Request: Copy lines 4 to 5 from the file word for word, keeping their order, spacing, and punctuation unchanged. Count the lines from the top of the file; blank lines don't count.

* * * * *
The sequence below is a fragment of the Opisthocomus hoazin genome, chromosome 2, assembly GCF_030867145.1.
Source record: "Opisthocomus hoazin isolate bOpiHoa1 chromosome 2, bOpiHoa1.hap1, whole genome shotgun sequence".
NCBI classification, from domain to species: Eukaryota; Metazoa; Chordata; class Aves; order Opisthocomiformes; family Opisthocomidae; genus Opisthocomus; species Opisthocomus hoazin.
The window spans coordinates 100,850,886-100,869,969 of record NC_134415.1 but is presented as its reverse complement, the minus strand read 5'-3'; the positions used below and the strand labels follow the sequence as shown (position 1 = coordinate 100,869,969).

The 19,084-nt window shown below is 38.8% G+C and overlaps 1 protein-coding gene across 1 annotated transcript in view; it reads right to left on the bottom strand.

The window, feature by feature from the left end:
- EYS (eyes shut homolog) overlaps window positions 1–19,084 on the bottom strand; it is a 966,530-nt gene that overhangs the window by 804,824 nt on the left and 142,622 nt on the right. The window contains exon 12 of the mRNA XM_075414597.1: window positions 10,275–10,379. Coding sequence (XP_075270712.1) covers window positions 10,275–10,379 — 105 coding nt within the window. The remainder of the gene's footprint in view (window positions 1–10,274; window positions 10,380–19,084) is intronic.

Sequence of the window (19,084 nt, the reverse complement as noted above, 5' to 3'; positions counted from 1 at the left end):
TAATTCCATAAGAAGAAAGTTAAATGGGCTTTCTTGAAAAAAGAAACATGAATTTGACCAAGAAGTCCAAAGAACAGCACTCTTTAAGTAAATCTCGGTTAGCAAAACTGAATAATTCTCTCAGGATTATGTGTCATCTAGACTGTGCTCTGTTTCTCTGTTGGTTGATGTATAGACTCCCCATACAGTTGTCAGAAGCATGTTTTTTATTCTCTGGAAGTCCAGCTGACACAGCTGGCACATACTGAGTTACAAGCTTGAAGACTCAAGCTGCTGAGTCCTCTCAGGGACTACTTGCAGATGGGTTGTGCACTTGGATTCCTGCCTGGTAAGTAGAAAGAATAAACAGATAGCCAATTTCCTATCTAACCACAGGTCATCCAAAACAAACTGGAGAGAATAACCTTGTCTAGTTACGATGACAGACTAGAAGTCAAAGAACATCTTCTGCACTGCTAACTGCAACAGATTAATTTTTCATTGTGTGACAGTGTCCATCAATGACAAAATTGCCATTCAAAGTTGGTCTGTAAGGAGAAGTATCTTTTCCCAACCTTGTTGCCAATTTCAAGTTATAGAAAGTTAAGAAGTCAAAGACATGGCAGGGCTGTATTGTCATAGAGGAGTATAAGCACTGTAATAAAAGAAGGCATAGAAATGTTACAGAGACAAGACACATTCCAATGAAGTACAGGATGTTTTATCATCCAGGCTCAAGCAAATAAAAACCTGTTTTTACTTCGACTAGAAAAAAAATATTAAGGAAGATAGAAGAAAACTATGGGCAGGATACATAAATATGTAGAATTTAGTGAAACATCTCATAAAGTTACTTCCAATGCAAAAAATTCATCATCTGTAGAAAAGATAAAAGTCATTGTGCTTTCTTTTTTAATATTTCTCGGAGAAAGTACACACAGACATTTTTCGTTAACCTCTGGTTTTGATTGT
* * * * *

The window spans coordinates 100,850,886-100,869,969 of record NC_134415.1 but is presented as its reverse complement, the minus strand read 5'-3'; the positions used below and the strand labels follow the sequence as shown (position 1 = coordinate 100,869,969).

The 19,084-nt window shown below is 38.8% G+C and overlaps 1 protein-coding gene across 1 annotated transcript in view; it reads right to left on the bottom strand.